• As each specific part of the game is requested, the application code and hardware-render geometry are loaded into RAM, while the video and audio portions are usually streamed directly from the CD.
  • The PowerVR chip coordinates everything. In addition to processing graphics, it receives the input from the controller, pulls the data from RAM, sends it to the CPU and directs the use of the audio processor.
  • You are finally beaten by the game and turn it off.

The Dreamcast is the first console that has a built-in 56 Kbps modem. It was added to enable online play over a phone line, allowing users to play games against each other across long distances. In addition to the built-in modem, Sega is working on a cable or DSL external modem. Broadband networks are being developed that will take advantage of such a modem and enable fast online games for the Dreamcast.

JavaScript is what is called a Client-side Scripting Language. That means that it is a computer programming language that runs inside an Internet browser (a browser is also known as a Web client because it connects to a Web server to download pages).

The way JavaScript works is interesting. Inside a normal Web page you place some JavaScript code (See How Web Pages Work for details on Web pages). When the browser loads the page, the browser has a built-in interpreter that reads the JavaScript code it finds in the page and runs it.

Web page designers use JavaScript in many different ways. One of the most common is to do field validation in a form. Many Web sites gather information from users in online forms, and JavaScript can help validate entries. For example, the programmer might validate that a person's age entered into a form falls between 1 and 120.

Another way that web page designers use JavaScript is to create calculators. Here are several examples:

To give you an example of an extremely simple JavaScript calculator, the HTML below shows you how to create a Fahrenheit to Celsius converter using JavaScript:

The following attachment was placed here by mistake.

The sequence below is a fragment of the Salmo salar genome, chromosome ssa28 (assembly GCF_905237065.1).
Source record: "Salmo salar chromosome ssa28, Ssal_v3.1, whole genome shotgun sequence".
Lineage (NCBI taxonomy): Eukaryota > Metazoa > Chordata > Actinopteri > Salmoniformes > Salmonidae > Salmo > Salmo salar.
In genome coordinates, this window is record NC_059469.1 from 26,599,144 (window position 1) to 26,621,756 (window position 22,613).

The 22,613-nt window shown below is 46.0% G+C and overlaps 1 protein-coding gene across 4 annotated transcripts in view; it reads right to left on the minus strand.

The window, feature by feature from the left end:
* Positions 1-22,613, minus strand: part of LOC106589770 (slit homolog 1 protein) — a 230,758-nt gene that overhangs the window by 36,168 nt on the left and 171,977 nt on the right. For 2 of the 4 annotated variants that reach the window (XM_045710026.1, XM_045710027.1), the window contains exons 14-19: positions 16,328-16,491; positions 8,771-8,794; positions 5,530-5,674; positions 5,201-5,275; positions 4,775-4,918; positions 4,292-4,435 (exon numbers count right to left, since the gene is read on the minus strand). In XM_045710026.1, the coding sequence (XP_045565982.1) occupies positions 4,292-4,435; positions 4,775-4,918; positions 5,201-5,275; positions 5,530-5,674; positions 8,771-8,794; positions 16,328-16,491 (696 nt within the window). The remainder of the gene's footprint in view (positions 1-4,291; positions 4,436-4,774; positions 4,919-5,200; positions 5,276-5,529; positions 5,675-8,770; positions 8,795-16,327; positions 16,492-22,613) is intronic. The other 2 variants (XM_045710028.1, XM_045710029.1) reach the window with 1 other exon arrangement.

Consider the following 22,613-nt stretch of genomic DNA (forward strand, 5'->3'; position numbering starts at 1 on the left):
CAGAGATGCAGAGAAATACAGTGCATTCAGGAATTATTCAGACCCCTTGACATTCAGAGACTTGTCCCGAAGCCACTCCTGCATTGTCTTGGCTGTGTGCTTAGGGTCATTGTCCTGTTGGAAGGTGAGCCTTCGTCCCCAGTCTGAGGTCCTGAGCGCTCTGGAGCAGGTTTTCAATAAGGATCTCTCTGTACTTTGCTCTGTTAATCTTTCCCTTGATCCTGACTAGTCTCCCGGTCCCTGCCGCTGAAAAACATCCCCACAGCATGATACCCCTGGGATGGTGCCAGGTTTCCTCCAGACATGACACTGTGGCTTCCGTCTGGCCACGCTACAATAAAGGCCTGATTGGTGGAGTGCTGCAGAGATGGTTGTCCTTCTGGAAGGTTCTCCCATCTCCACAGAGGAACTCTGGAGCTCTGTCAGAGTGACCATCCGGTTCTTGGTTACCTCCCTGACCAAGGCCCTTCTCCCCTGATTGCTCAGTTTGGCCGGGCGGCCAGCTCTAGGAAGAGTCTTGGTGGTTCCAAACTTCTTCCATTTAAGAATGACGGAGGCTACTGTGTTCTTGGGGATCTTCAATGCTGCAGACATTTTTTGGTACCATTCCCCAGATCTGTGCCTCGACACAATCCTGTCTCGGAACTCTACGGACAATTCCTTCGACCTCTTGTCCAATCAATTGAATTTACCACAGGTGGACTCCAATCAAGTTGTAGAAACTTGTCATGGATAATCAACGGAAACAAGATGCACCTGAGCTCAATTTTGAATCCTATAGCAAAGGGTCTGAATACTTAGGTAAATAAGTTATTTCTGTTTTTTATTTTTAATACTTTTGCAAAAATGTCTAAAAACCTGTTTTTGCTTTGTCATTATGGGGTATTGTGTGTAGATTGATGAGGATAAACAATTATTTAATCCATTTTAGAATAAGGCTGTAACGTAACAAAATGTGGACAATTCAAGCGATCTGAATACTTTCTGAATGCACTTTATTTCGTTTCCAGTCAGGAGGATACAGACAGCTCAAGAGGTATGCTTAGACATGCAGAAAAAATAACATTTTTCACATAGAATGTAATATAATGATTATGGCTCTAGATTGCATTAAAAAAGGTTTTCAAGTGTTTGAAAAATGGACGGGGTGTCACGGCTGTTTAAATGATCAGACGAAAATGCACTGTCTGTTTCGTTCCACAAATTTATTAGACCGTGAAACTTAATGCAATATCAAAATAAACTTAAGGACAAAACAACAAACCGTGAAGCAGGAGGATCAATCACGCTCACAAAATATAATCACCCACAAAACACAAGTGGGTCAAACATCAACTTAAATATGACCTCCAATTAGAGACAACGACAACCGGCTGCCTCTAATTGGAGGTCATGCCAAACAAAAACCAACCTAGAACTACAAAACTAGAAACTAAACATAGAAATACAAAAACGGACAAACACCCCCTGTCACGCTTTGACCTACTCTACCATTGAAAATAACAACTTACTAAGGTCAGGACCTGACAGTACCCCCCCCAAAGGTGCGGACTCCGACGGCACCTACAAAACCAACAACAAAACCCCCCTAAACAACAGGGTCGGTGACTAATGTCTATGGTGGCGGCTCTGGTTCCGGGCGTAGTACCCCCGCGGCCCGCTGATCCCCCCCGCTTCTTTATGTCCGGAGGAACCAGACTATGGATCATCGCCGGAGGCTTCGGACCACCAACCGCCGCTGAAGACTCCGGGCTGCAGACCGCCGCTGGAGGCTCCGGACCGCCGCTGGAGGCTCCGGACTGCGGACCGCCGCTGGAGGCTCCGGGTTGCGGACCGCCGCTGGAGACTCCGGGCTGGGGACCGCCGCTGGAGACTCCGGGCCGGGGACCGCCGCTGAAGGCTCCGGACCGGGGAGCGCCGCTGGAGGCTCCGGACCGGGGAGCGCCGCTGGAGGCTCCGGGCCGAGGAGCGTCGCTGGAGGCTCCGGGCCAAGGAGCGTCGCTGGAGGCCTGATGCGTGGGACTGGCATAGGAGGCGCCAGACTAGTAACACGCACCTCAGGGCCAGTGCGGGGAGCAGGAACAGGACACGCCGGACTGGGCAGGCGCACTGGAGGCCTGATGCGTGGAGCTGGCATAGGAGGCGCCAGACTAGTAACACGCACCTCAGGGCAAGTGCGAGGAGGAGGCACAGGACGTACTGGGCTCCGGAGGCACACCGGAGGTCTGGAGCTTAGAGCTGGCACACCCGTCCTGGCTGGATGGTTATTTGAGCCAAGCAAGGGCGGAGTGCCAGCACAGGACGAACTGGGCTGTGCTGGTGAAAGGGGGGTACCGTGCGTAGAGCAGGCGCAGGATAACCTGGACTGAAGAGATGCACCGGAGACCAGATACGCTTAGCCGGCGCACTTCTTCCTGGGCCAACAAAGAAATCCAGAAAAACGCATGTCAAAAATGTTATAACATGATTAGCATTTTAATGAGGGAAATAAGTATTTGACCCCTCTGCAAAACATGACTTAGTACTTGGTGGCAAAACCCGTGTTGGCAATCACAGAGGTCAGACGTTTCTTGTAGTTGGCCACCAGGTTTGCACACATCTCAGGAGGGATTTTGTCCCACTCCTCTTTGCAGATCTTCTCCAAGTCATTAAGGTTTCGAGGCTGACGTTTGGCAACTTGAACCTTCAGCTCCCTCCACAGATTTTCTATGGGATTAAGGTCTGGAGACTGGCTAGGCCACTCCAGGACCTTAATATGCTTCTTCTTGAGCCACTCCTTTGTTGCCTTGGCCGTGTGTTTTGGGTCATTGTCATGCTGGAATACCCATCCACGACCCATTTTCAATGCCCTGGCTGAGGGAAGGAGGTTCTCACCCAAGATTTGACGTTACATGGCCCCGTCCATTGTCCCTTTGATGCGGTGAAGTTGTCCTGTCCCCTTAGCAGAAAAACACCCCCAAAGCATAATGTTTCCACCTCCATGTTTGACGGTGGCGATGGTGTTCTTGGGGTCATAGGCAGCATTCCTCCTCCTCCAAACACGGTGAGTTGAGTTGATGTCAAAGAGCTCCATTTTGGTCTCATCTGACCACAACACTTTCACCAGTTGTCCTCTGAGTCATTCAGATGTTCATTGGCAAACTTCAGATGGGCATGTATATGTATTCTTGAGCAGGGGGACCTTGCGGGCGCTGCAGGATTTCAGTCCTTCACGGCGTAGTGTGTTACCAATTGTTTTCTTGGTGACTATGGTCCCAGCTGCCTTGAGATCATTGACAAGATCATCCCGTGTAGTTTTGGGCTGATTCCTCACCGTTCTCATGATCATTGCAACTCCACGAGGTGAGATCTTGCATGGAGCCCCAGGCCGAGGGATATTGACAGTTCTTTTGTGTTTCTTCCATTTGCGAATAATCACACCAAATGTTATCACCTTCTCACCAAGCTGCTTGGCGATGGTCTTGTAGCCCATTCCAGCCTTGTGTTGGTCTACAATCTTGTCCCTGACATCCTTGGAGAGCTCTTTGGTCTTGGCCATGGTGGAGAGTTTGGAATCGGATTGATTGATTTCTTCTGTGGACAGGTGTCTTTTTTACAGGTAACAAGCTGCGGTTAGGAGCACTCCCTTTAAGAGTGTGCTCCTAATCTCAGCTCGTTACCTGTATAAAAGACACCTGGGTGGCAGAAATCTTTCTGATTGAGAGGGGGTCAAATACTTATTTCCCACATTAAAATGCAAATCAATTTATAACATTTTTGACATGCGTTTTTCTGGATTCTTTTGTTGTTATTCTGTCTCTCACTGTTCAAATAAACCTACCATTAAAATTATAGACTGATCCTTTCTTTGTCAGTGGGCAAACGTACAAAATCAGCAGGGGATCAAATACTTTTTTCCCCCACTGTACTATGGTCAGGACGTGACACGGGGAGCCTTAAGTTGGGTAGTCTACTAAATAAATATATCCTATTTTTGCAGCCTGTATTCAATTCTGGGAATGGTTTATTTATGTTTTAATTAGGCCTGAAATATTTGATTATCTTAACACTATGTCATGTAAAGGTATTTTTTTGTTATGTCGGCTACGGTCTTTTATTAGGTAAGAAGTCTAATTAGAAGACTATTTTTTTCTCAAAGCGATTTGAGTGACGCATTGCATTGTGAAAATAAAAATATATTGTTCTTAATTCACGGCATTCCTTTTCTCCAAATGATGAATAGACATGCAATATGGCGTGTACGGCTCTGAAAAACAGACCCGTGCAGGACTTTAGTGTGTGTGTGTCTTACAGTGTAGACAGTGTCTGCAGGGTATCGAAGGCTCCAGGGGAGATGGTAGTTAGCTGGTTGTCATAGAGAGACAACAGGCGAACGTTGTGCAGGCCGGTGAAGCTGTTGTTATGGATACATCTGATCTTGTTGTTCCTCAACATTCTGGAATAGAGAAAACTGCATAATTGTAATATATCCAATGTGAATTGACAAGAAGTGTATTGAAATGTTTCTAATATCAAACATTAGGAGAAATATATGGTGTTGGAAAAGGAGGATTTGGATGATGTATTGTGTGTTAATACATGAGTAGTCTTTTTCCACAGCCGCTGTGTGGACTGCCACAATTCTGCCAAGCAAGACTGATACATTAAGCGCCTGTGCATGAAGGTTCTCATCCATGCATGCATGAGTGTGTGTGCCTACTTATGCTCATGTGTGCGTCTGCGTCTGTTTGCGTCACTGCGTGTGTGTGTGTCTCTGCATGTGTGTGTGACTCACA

Fahrenheit to Celsius Converter Enter a temperature in degrees F:
Click this button to calculate the temperature
in degrees C:
Temperature in degrees C is:

If you have read How Web Pages Work and How CGI Scripts Work, then a good portion of this HTML will be familiar. This is the basic structure of any web page:

<html>
<head>
</head>
<body>
</body>
</html>

There is one piece of JavaScript code in the header that is the function to calculate the conversion from Fahrenheit to Celsius:

<head>
<script>
<!-- hide this script from old browsers
function temp(form)
{
  var f = parseFloat(form.DegF.value, 10);
  var c = 0;
  c = (f - 32.0) * 5.0 / 9.0;
  form.DegC.value = c;
}
<!-- done hiding from old browsers -->
</script>
</head>

The function is called temp. It contains JavaScript code to calculate a Celsius temperature.

In the body of the page there is a typical form:

<FORM>
<h2>Fahrenheit to Celsius Converter</h2>
Enter a temperature in degrees F: 
<INPUT NAME="DegF" VALUE="0" MAXLENGTH="15" SIZE=15>
<p>
Click this button to calculate the temperature 
in degrees C:
<INPUT NAME="calc" VALUE="Calculate" TYPE=BUTTON 
onClick=temp(this.form)>
<p>
Temperature in degrees C is: 
<INPUT NAME="DegC" READONLY SIZE=15>
</FORM>

This line is key:

<INPUT NAME="calc" VALUE="Calculate" TYPE=BUTTON 
onClick=temp(this.form)>

This is a normal button control. When the user clicks it, it calls the function in the head of the page because of the onClick notation.

As programming languages go, JavaScript is average difficulty. It is not especially hard to learn how to use it if you already understand programming, but if you are new to programming it is certainly not an easy language to start with. What you can do, however, is modify this sample code and expand it to create other calculators.


Here are several interesting links: